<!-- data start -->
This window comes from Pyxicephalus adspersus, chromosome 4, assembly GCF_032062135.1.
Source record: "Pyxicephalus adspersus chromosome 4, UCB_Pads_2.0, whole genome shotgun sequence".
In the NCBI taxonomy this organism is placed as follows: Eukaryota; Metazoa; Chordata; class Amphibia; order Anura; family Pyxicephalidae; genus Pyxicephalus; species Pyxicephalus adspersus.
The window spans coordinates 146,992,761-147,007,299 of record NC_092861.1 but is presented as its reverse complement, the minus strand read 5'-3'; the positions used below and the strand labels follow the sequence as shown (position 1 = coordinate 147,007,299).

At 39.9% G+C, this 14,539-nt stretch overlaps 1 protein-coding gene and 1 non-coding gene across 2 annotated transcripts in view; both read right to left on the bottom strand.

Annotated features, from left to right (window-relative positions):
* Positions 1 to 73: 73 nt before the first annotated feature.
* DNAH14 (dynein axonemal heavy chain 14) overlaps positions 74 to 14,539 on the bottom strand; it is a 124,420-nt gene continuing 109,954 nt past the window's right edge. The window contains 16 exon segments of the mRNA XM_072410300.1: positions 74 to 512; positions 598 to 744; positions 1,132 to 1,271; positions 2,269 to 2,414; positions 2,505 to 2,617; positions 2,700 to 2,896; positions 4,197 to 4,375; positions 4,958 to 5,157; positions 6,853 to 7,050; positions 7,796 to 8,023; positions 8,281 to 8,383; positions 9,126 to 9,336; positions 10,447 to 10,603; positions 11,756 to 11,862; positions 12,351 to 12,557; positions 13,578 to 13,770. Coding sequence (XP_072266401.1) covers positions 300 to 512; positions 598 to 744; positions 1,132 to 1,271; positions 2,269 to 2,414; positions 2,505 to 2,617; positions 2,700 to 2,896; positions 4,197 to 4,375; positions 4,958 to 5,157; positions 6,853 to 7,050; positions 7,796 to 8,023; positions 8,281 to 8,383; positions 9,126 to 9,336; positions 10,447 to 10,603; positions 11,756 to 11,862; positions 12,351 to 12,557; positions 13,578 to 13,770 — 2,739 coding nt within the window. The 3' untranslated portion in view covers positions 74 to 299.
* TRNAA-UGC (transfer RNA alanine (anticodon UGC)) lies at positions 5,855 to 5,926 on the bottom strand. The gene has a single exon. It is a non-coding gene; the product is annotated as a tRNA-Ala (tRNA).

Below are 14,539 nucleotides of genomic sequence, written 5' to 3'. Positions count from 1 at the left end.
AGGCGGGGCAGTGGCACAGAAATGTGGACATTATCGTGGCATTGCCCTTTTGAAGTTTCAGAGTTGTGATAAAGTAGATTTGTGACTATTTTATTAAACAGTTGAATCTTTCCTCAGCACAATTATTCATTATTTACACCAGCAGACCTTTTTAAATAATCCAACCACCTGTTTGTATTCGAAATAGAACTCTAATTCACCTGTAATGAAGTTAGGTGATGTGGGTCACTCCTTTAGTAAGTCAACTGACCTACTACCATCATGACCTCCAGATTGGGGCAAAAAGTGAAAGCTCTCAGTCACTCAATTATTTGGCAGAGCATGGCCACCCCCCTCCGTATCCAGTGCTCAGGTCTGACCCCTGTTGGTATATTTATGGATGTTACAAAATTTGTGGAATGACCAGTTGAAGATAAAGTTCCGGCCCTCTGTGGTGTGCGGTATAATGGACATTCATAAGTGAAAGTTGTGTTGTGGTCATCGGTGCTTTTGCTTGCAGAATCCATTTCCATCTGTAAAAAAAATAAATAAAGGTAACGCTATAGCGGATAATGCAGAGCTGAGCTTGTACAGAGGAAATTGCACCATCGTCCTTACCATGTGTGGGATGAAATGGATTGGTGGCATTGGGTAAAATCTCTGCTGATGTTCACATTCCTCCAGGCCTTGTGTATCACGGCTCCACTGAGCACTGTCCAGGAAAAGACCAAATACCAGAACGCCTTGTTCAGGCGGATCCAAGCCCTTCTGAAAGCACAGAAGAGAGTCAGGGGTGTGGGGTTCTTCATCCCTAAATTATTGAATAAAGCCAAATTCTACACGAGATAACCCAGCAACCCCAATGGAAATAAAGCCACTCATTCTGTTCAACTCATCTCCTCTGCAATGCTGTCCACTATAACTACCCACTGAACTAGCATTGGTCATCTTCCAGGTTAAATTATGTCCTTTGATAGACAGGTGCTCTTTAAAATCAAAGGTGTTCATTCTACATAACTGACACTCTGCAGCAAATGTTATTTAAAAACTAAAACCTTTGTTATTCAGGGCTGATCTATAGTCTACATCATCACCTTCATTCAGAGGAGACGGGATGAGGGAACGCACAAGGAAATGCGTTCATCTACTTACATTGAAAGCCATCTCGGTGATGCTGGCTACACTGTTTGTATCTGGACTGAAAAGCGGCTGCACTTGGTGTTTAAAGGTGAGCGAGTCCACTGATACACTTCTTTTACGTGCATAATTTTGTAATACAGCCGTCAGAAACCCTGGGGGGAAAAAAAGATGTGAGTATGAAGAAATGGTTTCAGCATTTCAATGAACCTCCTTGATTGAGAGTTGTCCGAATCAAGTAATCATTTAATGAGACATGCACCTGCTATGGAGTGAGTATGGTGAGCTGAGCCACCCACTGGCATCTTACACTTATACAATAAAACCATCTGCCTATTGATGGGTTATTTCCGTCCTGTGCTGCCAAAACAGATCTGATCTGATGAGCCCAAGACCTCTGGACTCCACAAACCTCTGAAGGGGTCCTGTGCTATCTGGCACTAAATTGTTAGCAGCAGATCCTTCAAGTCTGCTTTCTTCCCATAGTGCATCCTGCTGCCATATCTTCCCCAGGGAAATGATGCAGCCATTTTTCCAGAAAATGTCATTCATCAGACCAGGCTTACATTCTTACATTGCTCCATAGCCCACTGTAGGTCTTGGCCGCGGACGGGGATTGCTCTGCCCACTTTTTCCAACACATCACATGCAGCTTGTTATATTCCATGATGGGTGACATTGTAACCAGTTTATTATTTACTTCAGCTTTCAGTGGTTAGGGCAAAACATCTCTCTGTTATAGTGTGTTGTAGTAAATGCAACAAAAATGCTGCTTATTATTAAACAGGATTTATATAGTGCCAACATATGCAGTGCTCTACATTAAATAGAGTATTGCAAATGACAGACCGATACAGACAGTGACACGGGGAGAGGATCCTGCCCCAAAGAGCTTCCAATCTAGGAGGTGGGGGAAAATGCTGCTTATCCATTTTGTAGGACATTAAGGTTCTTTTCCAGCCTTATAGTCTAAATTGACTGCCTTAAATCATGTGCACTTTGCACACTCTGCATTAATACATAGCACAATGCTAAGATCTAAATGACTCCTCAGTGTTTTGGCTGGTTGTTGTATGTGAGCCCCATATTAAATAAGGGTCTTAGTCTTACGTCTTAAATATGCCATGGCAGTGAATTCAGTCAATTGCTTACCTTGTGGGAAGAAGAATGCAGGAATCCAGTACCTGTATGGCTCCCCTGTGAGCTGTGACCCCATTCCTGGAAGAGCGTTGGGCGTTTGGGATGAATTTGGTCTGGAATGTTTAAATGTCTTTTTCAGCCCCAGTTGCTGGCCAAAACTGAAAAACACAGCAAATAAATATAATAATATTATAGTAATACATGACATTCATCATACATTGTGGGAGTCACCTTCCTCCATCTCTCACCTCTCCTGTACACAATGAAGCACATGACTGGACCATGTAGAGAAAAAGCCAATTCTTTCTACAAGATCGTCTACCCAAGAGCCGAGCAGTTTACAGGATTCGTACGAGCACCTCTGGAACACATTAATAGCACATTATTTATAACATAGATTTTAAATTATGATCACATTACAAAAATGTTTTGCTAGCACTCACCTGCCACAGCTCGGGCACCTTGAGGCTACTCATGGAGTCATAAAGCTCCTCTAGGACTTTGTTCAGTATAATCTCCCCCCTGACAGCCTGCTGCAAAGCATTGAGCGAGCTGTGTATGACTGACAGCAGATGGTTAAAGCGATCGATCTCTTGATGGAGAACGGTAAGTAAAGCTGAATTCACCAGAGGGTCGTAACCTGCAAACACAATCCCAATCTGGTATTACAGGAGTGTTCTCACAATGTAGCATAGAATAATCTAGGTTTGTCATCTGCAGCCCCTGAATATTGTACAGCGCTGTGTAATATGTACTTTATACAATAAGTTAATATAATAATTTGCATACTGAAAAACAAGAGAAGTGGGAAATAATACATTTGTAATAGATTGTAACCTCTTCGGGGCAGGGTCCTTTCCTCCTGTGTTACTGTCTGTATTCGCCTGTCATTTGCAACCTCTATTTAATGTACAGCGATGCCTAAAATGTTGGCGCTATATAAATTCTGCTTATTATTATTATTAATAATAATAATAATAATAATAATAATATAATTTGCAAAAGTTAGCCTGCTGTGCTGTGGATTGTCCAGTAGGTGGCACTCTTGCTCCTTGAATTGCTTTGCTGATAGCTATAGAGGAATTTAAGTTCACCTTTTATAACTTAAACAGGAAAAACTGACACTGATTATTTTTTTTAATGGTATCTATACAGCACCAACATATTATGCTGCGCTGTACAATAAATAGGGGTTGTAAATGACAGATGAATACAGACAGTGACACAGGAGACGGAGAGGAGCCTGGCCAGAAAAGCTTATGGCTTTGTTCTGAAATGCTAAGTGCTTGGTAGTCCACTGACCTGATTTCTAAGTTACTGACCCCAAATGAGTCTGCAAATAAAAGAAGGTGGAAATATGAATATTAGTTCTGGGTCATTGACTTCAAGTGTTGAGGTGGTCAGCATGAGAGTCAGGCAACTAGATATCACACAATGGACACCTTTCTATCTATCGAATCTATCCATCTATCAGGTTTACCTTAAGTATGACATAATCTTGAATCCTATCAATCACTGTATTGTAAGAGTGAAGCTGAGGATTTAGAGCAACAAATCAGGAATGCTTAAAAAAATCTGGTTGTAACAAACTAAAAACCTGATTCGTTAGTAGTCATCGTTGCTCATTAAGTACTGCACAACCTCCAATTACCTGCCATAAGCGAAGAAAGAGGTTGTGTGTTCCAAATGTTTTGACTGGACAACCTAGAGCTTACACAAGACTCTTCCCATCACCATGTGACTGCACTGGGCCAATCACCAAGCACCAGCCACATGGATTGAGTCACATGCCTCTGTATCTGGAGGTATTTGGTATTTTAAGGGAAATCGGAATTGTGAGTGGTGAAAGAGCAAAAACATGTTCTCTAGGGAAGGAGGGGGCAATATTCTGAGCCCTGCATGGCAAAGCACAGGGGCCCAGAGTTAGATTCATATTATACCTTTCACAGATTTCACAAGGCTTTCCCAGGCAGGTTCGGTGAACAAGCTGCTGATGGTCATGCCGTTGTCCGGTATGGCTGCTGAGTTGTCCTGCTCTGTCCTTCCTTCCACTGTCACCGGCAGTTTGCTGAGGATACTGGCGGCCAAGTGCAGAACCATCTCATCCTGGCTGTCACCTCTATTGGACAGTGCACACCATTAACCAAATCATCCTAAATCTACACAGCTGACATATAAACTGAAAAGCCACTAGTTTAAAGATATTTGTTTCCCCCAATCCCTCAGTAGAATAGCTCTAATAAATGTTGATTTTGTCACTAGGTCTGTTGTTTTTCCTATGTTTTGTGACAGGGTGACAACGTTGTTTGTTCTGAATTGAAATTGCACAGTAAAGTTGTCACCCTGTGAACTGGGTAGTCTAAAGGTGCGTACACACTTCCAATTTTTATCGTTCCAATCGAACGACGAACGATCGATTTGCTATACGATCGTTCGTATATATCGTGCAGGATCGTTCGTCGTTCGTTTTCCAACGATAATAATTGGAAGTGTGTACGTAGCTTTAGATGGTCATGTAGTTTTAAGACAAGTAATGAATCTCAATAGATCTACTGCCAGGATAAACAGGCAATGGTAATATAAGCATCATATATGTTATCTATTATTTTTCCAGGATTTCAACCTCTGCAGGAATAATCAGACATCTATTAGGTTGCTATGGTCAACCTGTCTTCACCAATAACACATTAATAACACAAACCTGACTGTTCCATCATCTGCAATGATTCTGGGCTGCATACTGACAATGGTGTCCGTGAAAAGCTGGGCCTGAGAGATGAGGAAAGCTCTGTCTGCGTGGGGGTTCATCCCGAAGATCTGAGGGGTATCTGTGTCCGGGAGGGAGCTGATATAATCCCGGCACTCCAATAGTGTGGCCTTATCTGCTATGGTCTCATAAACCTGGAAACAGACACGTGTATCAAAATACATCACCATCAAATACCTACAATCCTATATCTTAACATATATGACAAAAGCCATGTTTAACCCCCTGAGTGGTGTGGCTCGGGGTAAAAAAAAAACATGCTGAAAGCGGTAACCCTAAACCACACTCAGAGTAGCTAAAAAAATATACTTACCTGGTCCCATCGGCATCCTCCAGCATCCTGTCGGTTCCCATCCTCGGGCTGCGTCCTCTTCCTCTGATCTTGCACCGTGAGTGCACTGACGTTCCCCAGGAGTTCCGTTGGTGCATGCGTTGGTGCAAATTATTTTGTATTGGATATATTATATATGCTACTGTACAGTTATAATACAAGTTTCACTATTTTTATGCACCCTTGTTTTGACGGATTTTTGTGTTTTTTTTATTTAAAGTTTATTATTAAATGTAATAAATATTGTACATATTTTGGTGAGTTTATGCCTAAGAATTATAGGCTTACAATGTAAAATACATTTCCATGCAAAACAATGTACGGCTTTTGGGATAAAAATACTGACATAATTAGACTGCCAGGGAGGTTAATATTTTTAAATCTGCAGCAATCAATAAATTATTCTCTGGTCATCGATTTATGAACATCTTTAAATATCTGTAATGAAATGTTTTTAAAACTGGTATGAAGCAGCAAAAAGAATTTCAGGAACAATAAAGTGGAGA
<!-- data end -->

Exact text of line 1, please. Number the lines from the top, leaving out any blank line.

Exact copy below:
This window comes from Pyxicephalus adspersus, chromosome 4, assembly GCF_032062135.1.